It’s Not All About You! | Psychology Today

(PSYCHOLOGY TODAY) Carlin Flora, March 9, 2016 — Not only will the experience of awe make us feel alive, it might also help us conquer our daily self-absorption. All this by simply paying attention to nature and the world around us.

Learning about the universe—and our place in it—is one of the most mind-blowing experiences of childhood (that and realizing parents are just, well, people). Few children go on to explicate nature’s greatest mysteries, but Michio Kaku, now a theoretical physicist and science popularizer, did. When awe first struck him, Kaku was 8 years old, and his teacher had just announced that a great scientist had died. She held up a classic photo of Albert Einstein at his desk and pointed out his unfinished manuscript in the picture. Kaku said to himself, “I want to have a crack at it.” His feeling of awe came not just from the formation of this grandiose goal but from the idea that the universe is knowable. The world might seem unfathomable, he says, but, astonishingly, “you can summarize it on a sheet of paper, using the formulas of physics.”

Physicists struggled to reconcile Einstein’s theory of general relativity with quantum physics. As one of the originators of string field theory—which posits the existence of multiple universes and unknown dimensions, as well as one-dimensional extended objects known as strings—Kaku met his goal of carrying on Einstein’s work. Strings vibrate in space, not unlike the strings on a violin, and when they do, at different frequencies, they manifest as different particles and forces of nature. Gravity, then, would be like an F-sharp, while electro-weak interactions (part of quantum physics) would be like an E-flat. Kaku’s was a sublime achievement, especially for someone from humble and challenging origins—he was the son of a gardener and a maid, both of whom spent time in internment camps during WWII. That first moment of wonder, his youthful epiphany, is, he says, “ still the well from which I draw water when I’m tired and need refreshment.”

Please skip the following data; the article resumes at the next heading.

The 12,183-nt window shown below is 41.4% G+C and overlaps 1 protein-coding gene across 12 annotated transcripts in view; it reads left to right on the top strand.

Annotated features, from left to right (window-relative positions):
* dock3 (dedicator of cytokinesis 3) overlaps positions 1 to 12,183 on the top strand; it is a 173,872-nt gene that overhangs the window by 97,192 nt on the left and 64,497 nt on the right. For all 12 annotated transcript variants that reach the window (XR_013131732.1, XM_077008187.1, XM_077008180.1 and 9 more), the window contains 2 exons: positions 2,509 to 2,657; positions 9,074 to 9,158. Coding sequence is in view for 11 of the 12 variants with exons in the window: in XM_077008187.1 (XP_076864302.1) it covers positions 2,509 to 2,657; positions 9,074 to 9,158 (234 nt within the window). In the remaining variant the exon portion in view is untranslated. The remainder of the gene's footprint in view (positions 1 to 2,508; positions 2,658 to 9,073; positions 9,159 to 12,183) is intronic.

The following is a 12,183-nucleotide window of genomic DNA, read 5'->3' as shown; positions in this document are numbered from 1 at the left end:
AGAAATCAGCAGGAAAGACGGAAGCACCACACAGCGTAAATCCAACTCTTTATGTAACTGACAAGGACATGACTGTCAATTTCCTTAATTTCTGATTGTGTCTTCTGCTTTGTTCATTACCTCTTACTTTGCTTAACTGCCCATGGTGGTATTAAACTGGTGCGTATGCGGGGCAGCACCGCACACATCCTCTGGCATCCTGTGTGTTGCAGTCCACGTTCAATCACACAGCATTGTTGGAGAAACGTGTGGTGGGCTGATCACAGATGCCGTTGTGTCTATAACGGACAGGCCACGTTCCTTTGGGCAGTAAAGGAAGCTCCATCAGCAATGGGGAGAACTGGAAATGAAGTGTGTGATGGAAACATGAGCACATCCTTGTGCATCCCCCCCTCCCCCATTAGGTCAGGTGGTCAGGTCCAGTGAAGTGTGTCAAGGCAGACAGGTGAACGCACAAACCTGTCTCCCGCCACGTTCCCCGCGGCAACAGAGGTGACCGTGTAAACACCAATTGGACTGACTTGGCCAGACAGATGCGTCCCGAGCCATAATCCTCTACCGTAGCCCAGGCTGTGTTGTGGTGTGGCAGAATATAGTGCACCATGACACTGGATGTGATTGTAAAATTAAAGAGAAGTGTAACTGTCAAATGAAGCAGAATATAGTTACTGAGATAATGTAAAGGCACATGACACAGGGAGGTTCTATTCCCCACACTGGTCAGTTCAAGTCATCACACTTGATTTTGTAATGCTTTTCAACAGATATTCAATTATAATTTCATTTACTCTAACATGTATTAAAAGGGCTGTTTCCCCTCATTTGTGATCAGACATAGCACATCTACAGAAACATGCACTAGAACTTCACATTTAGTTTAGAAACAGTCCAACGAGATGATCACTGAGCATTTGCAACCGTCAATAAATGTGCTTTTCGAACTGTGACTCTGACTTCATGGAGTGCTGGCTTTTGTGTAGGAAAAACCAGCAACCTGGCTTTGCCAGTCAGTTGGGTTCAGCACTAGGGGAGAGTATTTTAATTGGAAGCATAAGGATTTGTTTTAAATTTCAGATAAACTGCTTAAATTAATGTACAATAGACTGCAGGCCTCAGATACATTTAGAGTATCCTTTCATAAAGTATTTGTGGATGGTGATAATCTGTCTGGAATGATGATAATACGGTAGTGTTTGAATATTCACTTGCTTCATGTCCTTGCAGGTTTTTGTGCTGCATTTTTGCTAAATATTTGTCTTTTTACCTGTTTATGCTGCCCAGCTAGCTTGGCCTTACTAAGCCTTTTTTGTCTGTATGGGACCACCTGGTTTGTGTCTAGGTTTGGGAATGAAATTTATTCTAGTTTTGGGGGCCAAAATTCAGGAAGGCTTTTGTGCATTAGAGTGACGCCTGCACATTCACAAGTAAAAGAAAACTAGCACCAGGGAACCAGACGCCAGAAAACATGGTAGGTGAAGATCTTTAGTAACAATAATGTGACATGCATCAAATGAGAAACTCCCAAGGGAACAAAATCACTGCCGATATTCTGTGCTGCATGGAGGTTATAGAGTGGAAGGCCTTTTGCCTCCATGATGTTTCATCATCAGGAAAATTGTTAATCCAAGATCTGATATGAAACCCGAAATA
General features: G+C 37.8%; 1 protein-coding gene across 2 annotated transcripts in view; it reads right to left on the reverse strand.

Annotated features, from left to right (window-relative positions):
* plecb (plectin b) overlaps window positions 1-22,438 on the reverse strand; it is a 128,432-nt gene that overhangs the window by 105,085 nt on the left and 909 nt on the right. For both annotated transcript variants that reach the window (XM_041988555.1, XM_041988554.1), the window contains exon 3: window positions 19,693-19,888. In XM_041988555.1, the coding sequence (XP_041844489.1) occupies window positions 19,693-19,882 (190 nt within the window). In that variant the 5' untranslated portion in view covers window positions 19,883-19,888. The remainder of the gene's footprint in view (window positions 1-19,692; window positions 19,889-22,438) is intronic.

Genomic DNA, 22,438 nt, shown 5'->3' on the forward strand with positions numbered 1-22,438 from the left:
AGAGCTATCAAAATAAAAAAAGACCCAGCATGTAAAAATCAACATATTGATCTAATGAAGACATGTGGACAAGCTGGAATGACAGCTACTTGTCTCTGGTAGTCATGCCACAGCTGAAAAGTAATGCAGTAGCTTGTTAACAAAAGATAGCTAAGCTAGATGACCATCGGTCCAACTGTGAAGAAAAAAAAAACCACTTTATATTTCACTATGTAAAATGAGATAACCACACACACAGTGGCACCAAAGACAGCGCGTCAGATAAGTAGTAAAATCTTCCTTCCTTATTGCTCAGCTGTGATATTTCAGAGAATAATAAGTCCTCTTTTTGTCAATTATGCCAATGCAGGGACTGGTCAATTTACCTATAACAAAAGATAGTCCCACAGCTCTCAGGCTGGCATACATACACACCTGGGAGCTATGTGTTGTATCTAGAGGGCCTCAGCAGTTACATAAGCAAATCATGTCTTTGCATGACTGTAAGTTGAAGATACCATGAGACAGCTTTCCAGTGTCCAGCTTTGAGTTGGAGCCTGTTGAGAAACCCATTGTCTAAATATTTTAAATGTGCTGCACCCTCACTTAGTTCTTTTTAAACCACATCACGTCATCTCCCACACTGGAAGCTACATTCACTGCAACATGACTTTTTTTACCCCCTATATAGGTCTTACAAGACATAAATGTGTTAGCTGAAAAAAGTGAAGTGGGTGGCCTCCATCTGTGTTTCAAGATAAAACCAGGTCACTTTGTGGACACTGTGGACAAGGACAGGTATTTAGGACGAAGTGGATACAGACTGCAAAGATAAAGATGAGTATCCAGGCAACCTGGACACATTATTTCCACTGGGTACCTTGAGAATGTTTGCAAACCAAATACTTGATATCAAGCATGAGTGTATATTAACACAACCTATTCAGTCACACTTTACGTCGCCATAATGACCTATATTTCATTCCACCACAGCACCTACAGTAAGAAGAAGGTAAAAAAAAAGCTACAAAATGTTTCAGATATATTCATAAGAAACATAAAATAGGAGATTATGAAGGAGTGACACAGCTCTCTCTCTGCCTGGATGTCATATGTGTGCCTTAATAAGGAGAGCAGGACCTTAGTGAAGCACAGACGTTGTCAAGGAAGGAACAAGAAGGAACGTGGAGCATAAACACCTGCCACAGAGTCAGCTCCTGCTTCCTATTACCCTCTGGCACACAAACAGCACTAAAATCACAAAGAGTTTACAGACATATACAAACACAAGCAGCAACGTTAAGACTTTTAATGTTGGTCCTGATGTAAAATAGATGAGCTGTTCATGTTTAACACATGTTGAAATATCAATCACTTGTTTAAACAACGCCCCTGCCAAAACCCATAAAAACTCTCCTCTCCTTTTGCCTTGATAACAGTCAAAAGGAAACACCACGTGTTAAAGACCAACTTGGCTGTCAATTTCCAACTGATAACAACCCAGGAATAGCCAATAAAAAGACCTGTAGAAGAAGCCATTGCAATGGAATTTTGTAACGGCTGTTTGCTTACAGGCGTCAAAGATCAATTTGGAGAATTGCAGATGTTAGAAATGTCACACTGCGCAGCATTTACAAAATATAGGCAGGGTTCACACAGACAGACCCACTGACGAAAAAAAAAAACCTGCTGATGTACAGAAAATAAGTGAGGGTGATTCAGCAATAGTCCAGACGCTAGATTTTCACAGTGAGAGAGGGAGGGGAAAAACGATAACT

“There are thousands of papers on string theory,” he says. “Once in a while, one is beautiful.” To a physicist, Kaku says, symmetry is beauty: “It’s turning mounds and mounds of formulas into a simple, elegant, symmetrical equation. It’s symmetry that emerges out of chaos, like a diamond formed after years spent putting together pieces of shattered crystal.” Our drive to seek out beauty in the universe, Kaku says, has allowed humans to probe its most puzzling questions.

 This kind of beauty also allows us to zoom the camera lens far out from our tiny settings. “All your selfish little concerns mean nothing next to the grandeur of the universe,” says Kaku. “Awe gives you an existential shock. You realize that you are hardwired to be a little selfish, but you are also dependent on something bigger than yourself. Einstein was a tremendous influence on us because he was a messenger from the stars. We look at the stars and think, ‘My problems are so trivial compared to the majesty of the night sky.’”

Source: It’s Not All About You! | Psychology Today